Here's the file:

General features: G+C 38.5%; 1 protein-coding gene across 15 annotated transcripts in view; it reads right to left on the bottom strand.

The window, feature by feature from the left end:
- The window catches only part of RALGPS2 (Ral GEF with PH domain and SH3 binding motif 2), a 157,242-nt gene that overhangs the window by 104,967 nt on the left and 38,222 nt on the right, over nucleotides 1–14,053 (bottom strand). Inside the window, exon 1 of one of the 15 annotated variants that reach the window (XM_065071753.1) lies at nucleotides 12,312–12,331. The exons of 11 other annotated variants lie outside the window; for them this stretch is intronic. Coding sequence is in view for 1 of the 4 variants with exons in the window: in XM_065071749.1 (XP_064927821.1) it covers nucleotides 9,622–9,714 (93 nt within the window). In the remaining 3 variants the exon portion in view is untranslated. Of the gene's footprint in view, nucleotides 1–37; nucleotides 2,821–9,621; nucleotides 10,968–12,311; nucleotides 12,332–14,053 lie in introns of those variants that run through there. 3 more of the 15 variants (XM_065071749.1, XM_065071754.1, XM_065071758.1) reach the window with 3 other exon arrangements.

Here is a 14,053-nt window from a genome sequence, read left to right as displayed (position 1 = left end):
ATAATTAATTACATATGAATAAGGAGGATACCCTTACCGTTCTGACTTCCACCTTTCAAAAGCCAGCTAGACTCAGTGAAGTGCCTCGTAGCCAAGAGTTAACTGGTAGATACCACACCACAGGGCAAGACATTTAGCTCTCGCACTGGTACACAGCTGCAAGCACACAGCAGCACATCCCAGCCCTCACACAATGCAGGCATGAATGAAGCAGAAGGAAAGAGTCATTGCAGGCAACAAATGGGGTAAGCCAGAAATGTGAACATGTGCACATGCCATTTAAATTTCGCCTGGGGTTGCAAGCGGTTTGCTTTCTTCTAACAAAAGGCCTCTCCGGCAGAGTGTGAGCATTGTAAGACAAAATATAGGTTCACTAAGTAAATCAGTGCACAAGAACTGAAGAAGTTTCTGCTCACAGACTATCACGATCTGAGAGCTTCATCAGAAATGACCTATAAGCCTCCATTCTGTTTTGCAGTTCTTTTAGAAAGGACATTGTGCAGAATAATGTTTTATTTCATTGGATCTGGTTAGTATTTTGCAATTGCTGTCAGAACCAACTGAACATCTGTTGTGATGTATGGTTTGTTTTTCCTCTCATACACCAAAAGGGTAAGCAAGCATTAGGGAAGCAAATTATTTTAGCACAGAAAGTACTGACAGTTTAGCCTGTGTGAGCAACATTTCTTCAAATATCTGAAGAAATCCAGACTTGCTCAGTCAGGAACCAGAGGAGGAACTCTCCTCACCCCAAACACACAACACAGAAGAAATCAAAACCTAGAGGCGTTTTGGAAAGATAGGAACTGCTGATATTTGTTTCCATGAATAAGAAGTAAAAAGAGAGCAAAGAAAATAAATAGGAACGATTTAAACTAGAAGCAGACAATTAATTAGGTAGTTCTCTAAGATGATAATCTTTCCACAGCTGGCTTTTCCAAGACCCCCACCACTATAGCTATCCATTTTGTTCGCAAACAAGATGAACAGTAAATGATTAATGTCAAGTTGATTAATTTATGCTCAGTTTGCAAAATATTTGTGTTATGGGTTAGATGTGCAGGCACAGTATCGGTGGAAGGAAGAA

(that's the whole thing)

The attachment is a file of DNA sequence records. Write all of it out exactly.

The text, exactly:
General features: G+C 38.5%; 1 protein-coding gene across 15 annotated transcripts in view; it reads right to left on the bottom strand.

The window, feature by feature from the left end:
- The window catches only part of RALGPS2 (Ral GEF with PH domain and SH3 binding motif 2), a 157,242-nt gene that overhangs the window by 104,967 nt on the left and 38,222 nt on the right, over nucleotides 1–14,053 (bottom strand). Inside the window, exon 1 of one of the 15 annotated variants that reach the window (XM_065071753.1) lies at nucleotides 12,312–12,331. The exons of 11 other annotated variants lie outside the window; for them this stretch is intronic. Coding sequence is in view for 1 of the 4 variants with exons in the window: in XM_065071749.1 (XP_064927821.1) it covers nucleotides 9,622–9,714 (93 nt within the window). In the remaining 3 variants the exon portion in view is untranslated. Of the gene's footprint in view, nucleotides 1–37; nucleotides 2,821–9,621; nucleotides 10,968–12,311; nucleotides 12,332–14,053 lie in introns of those variants that run through there. 3 more of the 15 variants (XM_065071749.1, XM_065071754.1, XM_065071758.1) reach the window with 3 other exon arrangements.

Here is a 14,053-nt window from a genome sequence, read left to right as displayed (position 1 = left end):
ATAATTAATTACATATGAATAAGGAGGATACCCTTACCGTTCTGACTTCCACCTTTCAAAAGCCAGCTAGACTCAGTGAAGTGCCTCGTAGCCAAGAGTTAACTGGTAGATACCACACCACAGGGCAAGACATTTAGCTCTCGCACTGGTACACAGCTGCAAGCACACAGCAGCACATCCCAGCCCTCACACAATGCAGGCATGAATGAAGCAGAAGGAAAGAGTCATTGCAGGCAACAAATGGGGTAAGCCAGAAATGTGAACATGTGCACATGCCATTTAAATTTCGCCTGGGGTTGCAAGCGGTTTGCTTTCTTCTAACAAAAGGCCTCTCCGGCAGAGTGTGAGCATTGTAAGACAAAATATAGGTTCACTAAGTAAATCAGTGCACAAGAACTGAAGAAGTTTCTGCTCACAGACTATCACGATCTGAGAGCTTCATCAGAAATGACCTATAAGCCTCCATTCTGTTTTGCAGTTCTTTTAGAAAGGACATTGTGCAGAATAATGTTTTATTTCATTGGATCTGGTTAGTATTTTGCAATTGCTGTCAGAACCAACTGAACATCTGTTGTGATGTATGGTTTGTTTTTCCTCTCATACACCAAAAGGGTAAGCAAGCATTAGGGAAGCAAATTATTTTAGCACAGAAAGTACTGACAGTTTAGCCTGTGTGAGCAACATTTCTTCAAATATCTGAAGAAATCCAGACTTGCTCAGTCAGGAACCAGAGGAGGAACTCTCCTCACCCCAAACACACAACACAGAAGAAATCAAAACCTAGAGGCGTTTTGGAAAGATAGGAACTGCTGATATTTGTTTCCATGAATAAGAAGTAAAAAGAGAGCAAAGAAAATAAATAGGAACGATTTAAACTAGAAGCAGACAATTAATTAGGTAGTTCTCTAAGATGATAATCTTTCCACAGCTGGCTTTTCCAAGACCCCCACCACTATAGCTATCCATTTTGTTCGCAAACAAGATGAACAGTAAATGATTAATGTCAAGTTGATTAATTTATGCTCAGTTTGCAAAATATTTGTGTTATGGGTTAGATGTGCAGGCACAGTATCGGTGGAAGGAAGAA